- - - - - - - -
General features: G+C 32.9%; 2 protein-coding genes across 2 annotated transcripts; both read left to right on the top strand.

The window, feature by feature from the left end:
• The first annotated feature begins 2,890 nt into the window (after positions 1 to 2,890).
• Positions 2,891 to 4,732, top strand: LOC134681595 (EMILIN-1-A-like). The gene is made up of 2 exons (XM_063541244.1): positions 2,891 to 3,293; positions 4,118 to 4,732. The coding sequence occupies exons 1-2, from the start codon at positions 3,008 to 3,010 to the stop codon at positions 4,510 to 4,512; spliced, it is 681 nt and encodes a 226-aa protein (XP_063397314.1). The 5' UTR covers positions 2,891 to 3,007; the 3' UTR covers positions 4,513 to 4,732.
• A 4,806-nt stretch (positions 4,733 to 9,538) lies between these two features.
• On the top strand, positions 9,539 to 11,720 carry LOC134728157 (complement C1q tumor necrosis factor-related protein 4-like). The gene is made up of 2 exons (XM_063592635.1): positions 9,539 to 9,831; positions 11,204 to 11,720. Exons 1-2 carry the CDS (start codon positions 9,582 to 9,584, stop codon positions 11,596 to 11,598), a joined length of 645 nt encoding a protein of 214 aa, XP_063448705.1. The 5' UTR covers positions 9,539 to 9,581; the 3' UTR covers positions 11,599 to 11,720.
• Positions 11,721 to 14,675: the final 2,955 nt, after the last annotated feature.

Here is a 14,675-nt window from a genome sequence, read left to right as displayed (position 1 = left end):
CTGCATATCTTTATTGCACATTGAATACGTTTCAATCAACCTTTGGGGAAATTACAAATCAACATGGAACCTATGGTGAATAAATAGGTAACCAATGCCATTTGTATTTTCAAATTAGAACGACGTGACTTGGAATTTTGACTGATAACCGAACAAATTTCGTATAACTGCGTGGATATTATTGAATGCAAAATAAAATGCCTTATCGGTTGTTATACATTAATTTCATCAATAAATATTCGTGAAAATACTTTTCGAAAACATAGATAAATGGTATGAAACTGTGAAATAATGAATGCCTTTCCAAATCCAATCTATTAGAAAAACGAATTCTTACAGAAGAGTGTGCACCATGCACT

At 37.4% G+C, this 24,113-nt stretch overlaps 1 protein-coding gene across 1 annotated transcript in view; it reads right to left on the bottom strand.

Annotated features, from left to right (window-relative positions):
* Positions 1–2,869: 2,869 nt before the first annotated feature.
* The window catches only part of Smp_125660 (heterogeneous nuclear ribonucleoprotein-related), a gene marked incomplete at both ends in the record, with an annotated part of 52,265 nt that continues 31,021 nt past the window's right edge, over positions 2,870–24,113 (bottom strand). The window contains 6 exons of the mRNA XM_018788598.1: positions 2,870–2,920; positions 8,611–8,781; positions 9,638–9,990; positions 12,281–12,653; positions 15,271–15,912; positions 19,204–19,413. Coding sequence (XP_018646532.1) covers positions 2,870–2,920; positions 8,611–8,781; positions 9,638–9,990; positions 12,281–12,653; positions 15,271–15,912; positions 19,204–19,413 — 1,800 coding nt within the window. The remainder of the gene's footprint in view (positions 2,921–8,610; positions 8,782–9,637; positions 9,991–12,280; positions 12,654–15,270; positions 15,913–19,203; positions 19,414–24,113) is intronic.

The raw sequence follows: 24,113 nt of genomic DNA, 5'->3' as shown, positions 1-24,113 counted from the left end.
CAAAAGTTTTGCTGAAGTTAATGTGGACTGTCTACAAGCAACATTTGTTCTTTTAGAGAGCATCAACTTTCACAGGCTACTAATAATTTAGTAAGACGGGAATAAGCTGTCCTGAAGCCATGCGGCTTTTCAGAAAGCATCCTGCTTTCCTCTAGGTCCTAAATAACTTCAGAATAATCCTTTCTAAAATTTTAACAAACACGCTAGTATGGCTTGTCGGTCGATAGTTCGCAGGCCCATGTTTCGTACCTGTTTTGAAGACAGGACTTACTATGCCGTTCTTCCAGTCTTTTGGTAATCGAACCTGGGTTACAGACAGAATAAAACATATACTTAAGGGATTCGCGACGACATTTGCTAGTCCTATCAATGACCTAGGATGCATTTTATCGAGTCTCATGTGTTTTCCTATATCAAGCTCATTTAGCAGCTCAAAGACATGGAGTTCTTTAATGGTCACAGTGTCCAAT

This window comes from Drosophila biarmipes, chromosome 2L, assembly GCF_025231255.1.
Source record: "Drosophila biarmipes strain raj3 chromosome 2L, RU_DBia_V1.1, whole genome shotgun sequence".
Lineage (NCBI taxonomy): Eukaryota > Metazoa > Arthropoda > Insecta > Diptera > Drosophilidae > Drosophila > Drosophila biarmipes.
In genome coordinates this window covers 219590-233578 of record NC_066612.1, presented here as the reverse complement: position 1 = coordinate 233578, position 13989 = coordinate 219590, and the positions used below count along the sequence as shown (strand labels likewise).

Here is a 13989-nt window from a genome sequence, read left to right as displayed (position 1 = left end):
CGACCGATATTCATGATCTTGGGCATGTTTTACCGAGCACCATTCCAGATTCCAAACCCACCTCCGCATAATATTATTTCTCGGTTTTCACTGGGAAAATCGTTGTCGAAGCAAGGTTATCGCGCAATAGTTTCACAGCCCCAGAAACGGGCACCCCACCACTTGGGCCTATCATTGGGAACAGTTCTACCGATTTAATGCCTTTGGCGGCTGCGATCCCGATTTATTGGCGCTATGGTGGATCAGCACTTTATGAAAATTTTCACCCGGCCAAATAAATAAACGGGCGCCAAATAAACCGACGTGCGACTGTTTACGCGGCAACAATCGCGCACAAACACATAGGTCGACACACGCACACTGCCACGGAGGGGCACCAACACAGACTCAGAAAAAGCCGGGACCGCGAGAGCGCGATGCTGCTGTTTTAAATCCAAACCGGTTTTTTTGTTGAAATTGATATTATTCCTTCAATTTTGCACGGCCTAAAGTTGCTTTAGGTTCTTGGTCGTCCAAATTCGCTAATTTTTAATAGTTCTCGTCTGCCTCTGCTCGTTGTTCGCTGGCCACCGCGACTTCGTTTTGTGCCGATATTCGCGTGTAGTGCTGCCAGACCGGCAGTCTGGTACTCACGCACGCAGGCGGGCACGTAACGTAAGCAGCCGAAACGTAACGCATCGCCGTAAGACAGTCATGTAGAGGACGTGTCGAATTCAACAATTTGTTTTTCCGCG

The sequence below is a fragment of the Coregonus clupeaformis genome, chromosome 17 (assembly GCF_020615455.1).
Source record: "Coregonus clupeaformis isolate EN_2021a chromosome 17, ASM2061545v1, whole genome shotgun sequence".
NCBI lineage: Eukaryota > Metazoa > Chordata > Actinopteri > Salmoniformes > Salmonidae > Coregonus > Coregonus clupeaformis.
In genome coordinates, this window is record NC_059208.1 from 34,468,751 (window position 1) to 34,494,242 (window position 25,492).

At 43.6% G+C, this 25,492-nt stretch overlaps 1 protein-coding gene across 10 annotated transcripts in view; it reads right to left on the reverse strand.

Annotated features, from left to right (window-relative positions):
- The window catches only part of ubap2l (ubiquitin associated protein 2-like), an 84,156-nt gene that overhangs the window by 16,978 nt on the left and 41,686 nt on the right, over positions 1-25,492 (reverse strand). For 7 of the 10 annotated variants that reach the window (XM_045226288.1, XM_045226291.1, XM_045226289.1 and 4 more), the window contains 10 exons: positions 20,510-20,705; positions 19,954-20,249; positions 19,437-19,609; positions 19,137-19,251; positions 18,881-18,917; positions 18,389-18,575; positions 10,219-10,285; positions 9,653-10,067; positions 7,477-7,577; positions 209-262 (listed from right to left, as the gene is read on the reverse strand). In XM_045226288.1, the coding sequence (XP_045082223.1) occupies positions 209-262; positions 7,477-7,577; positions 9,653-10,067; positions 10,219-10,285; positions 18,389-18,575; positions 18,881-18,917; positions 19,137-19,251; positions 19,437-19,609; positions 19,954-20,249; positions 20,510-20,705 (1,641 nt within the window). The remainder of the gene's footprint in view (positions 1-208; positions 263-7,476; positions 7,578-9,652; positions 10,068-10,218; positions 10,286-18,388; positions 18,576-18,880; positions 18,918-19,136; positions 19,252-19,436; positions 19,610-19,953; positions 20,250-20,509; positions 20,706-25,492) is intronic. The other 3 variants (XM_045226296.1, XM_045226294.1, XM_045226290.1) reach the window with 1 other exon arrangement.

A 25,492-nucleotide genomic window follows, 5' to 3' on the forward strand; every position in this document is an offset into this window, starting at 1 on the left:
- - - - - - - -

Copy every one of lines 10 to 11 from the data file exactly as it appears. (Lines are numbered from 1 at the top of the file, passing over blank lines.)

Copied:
At 37.4% G+C, this 24,113-nt stretch overlaps 1 protein-coding gene across 1 annotated transcript in view; it reads right to left on the bottom strand.

Annotated features, from left to right (window-relative positions):